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Transcriptome-wide analysis of a baculovirus using nanopore sequencing

Abstract

Autographa californica multiple nucleopolyhedrovirus (AcMNPV) is a prototypic baculovirus infecting specific insects. AcMNPV contains a large double-stranded DNA genome encoding a complex transcriptome. This virus has a widespread application as a vector for the expression of heterologous proteins. Here, we present a dataset, derived from Oxford Nanopore Technologies (ONT) long-read sequencing platform. We used both cDNA and direct RNA sequencing techniques. The dataset contains 520,310 AcMNPV and 1,309,481 host cell reads using the regular cDNA-sequencing method of ONT technique, whereas altogether 6,456 reads were produced by using direct RNA-sequencing. We also used a Cap-selection protocol for certain ONT samples, and obtained 2,568,669 reads by using this method. The raw reads were aligned to the AcMNPV reference genome (KM667940.1). Here, we openly released the ‘static’ and the dynamic transcript catalogue of AcMNPV. This dataset can be used for deep analyses of the transcriptomic and epitranscriptomic patterns of the AcMNPV and the host cell. The data can be also useful for the validation of different bioinformatics software packages and analysis tools.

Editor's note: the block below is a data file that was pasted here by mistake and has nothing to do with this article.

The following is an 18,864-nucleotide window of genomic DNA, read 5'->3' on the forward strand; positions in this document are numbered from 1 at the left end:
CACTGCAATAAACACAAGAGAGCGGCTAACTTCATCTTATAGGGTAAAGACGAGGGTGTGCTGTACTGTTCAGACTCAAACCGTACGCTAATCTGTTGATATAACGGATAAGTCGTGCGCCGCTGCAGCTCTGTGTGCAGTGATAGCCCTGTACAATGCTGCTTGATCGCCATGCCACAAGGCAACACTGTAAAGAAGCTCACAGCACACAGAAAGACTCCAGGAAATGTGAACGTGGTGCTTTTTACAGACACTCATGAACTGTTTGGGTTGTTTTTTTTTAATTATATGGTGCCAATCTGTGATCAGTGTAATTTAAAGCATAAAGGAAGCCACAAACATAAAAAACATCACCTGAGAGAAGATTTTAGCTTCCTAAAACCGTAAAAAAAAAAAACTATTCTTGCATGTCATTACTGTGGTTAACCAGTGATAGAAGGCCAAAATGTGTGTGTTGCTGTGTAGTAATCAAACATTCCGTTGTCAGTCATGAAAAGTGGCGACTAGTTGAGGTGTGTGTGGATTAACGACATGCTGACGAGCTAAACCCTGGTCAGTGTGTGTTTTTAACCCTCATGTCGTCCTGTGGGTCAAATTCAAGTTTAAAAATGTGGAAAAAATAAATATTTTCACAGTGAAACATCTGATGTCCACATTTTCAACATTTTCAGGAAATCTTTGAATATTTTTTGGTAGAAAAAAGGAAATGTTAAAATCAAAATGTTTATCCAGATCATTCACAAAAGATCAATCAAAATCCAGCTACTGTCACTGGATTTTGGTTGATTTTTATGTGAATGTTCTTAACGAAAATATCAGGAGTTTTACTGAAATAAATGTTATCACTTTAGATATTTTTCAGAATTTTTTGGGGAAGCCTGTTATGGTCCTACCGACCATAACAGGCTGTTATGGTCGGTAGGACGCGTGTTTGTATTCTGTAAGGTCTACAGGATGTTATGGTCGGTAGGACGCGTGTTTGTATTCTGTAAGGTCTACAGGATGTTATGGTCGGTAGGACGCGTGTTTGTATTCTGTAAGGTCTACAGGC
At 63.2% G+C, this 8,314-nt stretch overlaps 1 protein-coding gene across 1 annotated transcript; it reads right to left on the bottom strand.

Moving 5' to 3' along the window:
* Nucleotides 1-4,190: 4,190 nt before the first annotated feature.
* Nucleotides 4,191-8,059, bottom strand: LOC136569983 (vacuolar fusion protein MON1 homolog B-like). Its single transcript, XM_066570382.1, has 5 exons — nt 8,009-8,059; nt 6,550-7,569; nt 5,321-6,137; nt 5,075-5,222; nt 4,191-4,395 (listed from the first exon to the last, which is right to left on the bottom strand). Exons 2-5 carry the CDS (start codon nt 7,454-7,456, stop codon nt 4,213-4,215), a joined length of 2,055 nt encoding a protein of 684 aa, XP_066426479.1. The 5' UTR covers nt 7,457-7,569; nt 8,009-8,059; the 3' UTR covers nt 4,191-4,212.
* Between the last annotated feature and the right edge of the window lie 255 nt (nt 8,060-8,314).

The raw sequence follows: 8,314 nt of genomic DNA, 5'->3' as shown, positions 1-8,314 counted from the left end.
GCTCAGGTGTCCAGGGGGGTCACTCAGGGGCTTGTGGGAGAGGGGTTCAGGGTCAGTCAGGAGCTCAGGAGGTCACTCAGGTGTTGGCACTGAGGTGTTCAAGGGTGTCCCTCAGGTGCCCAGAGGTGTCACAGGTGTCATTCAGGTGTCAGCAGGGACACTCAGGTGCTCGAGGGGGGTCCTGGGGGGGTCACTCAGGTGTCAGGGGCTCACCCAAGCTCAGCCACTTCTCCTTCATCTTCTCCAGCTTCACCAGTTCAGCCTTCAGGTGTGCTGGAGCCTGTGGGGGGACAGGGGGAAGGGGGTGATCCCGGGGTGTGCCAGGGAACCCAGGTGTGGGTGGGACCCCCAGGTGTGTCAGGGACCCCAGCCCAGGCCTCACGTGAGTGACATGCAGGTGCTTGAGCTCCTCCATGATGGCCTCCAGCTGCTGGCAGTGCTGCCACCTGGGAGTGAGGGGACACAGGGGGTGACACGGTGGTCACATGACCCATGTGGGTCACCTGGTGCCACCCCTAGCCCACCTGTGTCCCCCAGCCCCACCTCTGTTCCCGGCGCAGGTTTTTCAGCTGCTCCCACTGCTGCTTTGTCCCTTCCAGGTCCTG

Design Type(s) transcription profiling design • gene expression analysis objective
Measurement Type(s) transcriptional profiling assay • cDNA
Technology Type(s) RNA sequencing • DNA sequencing
Factor Type(s) Species
Sample Characteristic(s) Spodoptera frugiperda • Autographa californica multiple nucleopolyhedrovirus • SF-9 cell

Machine-accessible metadata file describing the reported data (ISA-Tab format)

Background & Summary

Baculoviruses are a diverse group of viruses infecting insect larvae of the orders Diptera, Hymenoptera, and Lepidoptera1. By far the most widely studied member of Baculoviridae family is the Autographa californica nucleopolyhedrovirus (AcMNPV), of which the complete genome sequence has been determined and annotated2. AcMNPV has a circular, double-stranded 134-kpb DNA genome, packaged in a rod-shaped capsid. AcMNPV has been used as a model in studies of the molecular pathogenesis of baculoviruses3. Additionally, this virus is a popular vector for the expression of heterologous proteins4.